Whilst researching something for the book I’m working on, I came across a paragraph in the following work.
(As a Fellow of the Royal Geographical Society I was in two minds whether to post this blog as it does not show the RGS in its finest hour. But I feel the insights contained within this excerpt are more important than the blushes of the Society.)
“Royal Geographical Society
Hints to Travellers
This edition was published in 1938. The following paragraph, reproduced verbatim, is one of the best insights that I have come across to the views of the intellectual establishment in this country on the eve of World War II. It is shocking and fascinating on many levels.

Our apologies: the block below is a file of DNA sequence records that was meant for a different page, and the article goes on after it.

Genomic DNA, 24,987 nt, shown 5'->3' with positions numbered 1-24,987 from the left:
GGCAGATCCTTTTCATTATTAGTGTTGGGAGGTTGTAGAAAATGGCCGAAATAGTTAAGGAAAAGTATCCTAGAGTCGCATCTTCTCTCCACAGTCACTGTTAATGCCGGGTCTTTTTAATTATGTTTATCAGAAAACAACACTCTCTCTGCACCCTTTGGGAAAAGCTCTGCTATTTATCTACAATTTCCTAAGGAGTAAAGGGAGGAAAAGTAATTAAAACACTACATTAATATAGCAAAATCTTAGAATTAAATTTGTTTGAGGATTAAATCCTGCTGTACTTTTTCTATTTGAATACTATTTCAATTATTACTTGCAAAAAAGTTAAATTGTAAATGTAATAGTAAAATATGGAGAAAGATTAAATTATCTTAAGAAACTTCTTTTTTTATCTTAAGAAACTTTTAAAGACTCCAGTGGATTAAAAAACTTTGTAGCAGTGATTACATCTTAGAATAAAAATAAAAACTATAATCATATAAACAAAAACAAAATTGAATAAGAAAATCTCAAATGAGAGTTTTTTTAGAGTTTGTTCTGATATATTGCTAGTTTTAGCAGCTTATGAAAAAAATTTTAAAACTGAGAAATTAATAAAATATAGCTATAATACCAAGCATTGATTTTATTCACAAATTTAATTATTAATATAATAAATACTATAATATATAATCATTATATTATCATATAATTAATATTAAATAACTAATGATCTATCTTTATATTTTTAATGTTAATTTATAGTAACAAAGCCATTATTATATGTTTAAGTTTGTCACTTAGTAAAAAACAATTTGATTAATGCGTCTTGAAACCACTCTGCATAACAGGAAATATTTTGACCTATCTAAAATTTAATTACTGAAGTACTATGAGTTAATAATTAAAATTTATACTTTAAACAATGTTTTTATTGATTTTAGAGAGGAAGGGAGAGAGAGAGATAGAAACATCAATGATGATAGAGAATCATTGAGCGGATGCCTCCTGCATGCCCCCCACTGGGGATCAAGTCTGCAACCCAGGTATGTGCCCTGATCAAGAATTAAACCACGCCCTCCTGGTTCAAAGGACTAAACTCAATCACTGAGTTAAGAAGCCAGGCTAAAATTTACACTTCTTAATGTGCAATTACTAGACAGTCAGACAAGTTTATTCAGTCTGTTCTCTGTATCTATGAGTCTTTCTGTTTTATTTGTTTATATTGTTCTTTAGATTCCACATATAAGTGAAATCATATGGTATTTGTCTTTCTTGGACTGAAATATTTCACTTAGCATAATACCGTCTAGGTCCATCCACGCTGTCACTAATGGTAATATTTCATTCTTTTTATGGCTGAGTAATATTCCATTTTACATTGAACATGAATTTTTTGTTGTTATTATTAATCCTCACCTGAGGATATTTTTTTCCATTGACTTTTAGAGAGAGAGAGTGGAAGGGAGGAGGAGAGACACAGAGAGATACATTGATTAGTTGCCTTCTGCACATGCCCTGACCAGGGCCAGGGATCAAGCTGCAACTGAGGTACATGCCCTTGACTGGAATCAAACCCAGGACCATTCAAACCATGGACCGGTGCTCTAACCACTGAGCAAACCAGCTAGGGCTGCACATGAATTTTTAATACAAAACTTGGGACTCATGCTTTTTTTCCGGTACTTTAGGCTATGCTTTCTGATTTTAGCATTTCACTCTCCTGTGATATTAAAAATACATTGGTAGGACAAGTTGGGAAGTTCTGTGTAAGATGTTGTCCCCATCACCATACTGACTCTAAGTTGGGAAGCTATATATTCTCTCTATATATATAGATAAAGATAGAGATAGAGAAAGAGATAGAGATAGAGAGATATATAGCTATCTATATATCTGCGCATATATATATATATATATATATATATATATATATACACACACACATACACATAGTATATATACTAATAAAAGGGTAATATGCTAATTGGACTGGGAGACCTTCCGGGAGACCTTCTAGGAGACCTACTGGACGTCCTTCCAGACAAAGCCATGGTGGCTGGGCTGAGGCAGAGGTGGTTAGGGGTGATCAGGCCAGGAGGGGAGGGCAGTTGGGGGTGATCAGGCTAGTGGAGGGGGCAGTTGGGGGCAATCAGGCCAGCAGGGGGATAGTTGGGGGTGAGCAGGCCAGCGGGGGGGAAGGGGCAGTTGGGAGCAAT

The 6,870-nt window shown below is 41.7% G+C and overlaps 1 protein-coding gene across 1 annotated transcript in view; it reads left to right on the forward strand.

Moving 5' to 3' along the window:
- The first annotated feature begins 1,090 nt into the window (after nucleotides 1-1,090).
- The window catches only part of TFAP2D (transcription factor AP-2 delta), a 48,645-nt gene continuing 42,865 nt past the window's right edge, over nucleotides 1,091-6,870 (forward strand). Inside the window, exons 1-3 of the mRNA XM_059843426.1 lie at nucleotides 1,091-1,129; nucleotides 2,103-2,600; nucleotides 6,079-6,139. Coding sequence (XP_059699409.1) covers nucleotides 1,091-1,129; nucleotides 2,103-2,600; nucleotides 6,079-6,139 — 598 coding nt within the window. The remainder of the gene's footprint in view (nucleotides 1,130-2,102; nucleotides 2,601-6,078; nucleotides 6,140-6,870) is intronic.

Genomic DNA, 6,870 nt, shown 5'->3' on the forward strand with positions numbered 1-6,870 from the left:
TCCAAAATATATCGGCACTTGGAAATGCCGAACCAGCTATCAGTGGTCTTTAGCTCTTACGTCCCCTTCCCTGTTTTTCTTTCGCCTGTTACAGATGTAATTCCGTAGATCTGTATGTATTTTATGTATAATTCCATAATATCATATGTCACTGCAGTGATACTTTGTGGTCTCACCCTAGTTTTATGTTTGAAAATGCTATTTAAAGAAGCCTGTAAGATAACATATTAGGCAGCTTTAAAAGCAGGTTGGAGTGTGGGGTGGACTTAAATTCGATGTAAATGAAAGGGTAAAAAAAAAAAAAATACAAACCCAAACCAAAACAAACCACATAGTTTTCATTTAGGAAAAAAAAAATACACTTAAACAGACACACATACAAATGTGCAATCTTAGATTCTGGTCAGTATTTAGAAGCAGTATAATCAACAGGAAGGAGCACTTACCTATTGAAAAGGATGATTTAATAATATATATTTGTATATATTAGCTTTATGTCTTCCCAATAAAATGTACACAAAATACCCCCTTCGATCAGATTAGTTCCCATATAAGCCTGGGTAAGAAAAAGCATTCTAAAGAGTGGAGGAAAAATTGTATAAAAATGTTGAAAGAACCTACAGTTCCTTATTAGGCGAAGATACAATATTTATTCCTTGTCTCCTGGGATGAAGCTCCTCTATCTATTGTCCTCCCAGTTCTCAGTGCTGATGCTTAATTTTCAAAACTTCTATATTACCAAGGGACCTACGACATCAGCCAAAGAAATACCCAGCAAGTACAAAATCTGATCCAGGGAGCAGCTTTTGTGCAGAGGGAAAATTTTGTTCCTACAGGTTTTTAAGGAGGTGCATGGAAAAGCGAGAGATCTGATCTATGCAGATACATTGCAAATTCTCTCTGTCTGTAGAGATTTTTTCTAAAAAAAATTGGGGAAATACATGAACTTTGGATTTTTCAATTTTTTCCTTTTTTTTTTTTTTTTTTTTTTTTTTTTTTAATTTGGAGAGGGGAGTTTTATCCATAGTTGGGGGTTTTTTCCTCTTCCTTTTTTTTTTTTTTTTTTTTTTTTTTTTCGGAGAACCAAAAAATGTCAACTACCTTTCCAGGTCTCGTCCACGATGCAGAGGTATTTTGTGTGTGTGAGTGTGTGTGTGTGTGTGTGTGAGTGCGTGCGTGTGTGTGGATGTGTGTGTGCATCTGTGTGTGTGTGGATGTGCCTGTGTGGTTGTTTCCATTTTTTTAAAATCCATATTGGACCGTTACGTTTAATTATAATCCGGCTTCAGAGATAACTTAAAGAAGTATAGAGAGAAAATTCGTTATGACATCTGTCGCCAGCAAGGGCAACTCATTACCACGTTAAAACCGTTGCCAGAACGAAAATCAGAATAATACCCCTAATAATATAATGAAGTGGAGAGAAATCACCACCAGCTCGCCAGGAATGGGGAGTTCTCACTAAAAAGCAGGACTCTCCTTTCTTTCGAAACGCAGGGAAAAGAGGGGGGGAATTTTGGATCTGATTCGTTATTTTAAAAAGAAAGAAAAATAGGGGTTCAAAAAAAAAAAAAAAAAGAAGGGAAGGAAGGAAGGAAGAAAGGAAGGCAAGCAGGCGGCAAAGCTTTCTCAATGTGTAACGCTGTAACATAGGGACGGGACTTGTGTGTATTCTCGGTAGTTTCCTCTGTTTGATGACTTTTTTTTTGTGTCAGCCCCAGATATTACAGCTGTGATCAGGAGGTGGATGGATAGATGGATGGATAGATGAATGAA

Differences in temperament are common: compare the shy and grave Malays with the boisterous Africans. It is an interesting but difficult problem how far such differences are due to inherited race-character, and how to education and custom, and to the conditions of life. Nor has it been determined how far emotions are differently expressed by different races; notice if their smiling, laughing, frowning, weeping, blushing, etc., differ perceptibly from ours. The acuteness of sight, hearing, and smell among wild peoples is often remarkable, but many accounts require sifting. The skill of savages in path-finding and tracking depends in great measure on this being one of the most necessary arts of life to which they are trained from childhood. The native hunter or guide’s methods of following the track of an animal, or finding his own way home by slight signs, such as bent twigs, and keeping general direction through the forest by the sky and the sheltered sides of trees, when learnt, lose much of their marvellous appearance. Testing the mental powers of races is interesting; some races are inferior to others in volume and complexity of brain, Australians and Africans being in this respect below Europeans, and the question is to determine what differences of mind may correspond. To compare the capacity of two races is made difficult by their different training. One of the best tests is the progress made by children in colonial or missionary schools; it is commonly stated that children learn as fast or faster than European children up to about twelve, but then fall behind. The subject is of great importance, both scientifically and as bearing on practical government.”